pARC - CODAworx

Client: University of North Carolina & Ackland Art Museum

Location: Chapel Hill, NC, United States

Completion date: 2022

Project Team

Principal Designer / Fabricator

Ryan Swanson

The Urban Conga

Principal Designer

Maeghann Coleman

The Urban Conga

Designer / Fabricator

Juan Esparza

The Urban Conga


Ackland Art Museum


University of North Carolina

Structural Engineer

Daniel Swanson

Midwest Design Group


pARC is an open-ended programmable extension to the conversations, activities, education, and other programming that currently exists within the doors of the Ackland Art Museum. The design of pARC both mimics and challenges the Georgian-style architecture of the museum. It adopts the symmetrical composition of the architecture and breaks it into a series of interconnected arcs. These series of arcs grow up from the ground to frame out various social spaces that allow the users to put their own identity onto the work, the museum, and the surrounding space. It becomes an open-ended space evoking endless ways to play, gather, perform, teach, converse, or even nap. The space is transformed through the interactions of its users and surrounding context. It responds to the user and environment through the manipulation of light both during the day and at night as a tool to evoke moments of joy and wonder in the space. As visitors pass the work, they begin to realize their movement changes the colors of the panels while also projecting their shadow onto the work. A unique shadow play and color tracing effect happens on the work throughout the day from both natural and artificial lighting integrated into the design.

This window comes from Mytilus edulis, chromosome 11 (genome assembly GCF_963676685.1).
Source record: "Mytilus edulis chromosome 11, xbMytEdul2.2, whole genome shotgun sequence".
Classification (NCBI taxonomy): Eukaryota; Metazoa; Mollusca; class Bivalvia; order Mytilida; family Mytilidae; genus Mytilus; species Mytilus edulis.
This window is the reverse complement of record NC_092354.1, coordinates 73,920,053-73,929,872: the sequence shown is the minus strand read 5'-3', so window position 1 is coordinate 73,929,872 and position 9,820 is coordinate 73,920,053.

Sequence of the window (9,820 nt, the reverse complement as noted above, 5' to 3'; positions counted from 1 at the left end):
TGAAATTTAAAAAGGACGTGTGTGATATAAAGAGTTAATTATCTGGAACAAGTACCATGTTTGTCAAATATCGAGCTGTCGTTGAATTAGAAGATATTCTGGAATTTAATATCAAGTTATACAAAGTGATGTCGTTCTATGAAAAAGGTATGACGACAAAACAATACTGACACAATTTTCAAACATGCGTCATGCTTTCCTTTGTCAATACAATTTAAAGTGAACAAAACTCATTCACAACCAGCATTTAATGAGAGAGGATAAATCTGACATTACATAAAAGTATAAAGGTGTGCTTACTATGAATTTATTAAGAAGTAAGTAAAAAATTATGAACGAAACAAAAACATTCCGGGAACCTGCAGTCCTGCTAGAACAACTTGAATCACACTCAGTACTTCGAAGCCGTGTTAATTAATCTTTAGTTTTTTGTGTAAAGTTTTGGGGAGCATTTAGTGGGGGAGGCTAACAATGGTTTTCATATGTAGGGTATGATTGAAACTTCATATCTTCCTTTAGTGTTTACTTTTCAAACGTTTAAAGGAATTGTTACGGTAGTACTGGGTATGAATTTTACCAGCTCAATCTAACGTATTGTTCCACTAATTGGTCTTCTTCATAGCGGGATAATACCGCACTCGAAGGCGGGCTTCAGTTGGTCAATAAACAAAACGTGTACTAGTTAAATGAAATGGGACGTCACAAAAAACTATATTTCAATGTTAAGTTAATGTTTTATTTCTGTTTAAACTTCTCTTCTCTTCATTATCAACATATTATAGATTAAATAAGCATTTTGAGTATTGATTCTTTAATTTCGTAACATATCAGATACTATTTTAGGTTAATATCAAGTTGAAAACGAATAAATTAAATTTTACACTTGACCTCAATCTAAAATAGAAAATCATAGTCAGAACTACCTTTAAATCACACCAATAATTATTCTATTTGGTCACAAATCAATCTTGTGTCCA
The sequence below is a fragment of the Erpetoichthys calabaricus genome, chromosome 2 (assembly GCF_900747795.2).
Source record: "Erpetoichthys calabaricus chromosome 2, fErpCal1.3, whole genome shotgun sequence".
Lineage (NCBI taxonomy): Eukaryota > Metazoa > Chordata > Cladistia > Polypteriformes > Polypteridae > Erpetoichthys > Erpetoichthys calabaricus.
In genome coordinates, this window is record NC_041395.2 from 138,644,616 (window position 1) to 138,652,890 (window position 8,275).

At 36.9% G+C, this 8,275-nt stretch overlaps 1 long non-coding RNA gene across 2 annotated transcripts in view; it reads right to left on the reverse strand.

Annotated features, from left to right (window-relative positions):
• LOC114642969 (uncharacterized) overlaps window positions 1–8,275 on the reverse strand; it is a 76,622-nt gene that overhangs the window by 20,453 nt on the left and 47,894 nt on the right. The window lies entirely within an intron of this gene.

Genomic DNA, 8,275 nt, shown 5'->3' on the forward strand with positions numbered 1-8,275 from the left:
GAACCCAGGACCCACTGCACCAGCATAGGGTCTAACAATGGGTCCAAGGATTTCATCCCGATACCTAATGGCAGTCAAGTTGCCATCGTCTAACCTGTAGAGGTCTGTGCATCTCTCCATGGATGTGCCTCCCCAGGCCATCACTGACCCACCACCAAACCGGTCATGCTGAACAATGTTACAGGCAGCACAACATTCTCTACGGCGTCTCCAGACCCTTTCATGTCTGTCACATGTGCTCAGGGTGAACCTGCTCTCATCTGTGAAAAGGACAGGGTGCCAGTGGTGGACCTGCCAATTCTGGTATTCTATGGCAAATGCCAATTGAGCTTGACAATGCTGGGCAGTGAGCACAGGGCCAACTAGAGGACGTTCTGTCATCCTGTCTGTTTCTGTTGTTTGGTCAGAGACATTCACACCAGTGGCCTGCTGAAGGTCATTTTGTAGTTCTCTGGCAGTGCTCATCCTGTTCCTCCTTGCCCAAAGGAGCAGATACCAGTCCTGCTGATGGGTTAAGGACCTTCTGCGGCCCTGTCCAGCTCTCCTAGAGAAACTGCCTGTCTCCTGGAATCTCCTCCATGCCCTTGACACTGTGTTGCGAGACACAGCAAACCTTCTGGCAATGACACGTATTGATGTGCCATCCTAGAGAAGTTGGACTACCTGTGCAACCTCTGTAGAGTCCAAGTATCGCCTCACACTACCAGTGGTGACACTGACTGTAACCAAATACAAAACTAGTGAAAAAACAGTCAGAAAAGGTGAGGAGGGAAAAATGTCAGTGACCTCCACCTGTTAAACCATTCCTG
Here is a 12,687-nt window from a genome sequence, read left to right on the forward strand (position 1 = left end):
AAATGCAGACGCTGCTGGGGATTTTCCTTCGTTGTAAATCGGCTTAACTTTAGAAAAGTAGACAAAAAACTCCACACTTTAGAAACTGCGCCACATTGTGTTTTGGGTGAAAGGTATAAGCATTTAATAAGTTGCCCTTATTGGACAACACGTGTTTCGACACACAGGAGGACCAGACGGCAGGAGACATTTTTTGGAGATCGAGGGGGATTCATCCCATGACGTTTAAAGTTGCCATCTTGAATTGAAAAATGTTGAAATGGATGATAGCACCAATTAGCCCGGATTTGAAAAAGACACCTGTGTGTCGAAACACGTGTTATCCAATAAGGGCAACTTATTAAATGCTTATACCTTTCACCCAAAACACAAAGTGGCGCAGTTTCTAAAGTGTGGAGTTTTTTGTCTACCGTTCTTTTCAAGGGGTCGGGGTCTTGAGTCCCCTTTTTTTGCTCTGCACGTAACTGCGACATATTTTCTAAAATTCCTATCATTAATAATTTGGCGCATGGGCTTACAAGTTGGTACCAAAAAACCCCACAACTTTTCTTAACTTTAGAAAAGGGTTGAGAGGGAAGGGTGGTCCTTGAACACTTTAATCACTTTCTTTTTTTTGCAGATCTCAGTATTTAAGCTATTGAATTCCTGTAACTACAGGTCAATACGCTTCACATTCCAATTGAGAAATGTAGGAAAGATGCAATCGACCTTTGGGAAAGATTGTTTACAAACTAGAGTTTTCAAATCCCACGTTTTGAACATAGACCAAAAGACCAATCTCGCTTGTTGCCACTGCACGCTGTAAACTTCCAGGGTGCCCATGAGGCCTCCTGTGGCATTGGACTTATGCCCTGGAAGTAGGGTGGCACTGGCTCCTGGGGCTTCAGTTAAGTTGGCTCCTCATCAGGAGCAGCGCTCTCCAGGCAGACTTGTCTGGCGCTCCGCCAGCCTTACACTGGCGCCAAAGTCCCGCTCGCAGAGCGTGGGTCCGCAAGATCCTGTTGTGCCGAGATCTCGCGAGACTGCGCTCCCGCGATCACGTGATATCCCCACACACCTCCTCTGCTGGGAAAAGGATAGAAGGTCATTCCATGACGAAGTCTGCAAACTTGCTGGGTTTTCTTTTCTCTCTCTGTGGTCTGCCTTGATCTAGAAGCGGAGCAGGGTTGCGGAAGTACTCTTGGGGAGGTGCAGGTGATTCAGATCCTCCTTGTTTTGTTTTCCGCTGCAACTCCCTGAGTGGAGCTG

The Ackland Art Museum is a free space museum in Chapel Hill that hosts a surplus of diverse programming within its doors, but many community members were unaware of the museum and what it had to offer. Many community members also were deterred by the museum's cold architecture and felt it wasn't welcoming. The design of this spatial installation was a part of the museum's rebranding to better connect with the surrounding community. The installation also highlights how designing with open-ended play methodologies can be utilized as a tool in the democratization of art institutions by taking art off the pedestal and allowing people to take a sense of ownership of the work and space. The space is transformed into a communal landmark of social activity, activating a once underutilized space and inviting people into the museum who might have never been aware or felt comfortable entering.


The Urban Conga designed the spatial intervention through a series of participatory design workshops with community stakeholders and museum representatives. The feedback and input of the community, school, and museum representatives led to the final design of the space and future public programming in the work. The Urban Conga coordinated with the school facilities department and the museum staff to install the work and lighting on the public terrace. Once the work was installed, The Urban Conga worked with the museum to shift some of their programming to the space. This included reading sessions, lectures, performances, and more.